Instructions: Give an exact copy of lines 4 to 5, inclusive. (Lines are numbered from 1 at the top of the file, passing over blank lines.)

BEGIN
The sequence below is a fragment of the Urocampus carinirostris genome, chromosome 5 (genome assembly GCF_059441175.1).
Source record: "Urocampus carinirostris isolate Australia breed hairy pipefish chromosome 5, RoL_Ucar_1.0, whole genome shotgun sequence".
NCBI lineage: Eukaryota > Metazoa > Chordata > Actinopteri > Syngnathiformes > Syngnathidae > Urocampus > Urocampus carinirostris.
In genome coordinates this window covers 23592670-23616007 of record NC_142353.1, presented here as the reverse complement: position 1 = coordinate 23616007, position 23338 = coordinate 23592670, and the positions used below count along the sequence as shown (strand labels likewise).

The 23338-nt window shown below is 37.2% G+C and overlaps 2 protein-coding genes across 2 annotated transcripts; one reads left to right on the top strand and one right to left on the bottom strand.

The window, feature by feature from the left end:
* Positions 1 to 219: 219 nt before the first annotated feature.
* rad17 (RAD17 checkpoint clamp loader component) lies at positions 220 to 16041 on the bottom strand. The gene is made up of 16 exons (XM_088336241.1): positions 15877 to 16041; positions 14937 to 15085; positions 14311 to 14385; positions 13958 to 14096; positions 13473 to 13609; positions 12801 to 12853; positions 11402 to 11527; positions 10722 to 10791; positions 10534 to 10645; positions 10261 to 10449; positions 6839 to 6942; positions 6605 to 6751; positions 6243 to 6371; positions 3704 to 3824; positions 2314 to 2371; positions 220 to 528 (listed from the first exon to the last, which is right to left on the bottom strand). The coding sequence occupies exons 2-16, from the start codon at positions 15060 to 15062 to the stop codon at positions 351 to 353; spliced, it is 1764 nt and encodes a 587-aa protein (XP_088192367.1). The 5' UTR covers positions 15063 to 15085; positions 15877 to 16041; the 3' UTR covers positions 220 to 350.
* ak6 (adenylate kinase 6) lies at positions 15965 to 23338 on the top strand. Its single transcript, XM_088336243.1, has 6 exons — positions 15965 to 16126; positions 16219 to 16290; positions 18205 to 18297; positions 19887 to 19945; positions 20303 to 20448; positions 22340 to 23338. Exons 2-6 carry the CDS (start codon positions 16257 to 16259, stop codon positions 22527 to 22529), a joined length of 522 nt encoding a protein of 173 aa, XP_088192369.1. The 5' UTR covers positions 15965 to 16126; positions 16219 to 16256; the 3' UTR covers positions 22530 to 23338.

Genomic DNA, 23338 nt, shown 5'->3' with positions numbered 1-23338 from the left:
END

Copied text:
In genome coordinates this window covers 23592670-23616007 of record NC_142353.1, presented here as the reverse complement: position 1 = coordinate 23616007, position 23338 = coordinate 23592670, and the positions used below count along the sequence as shown (strand labels likewise).

The 23338-nt window shown below is 37.2% G+C and overlaps 2 protein-coding genes across 2 annotated transcripts; one reads left to right on the top strand and one right to left on the bottom strand.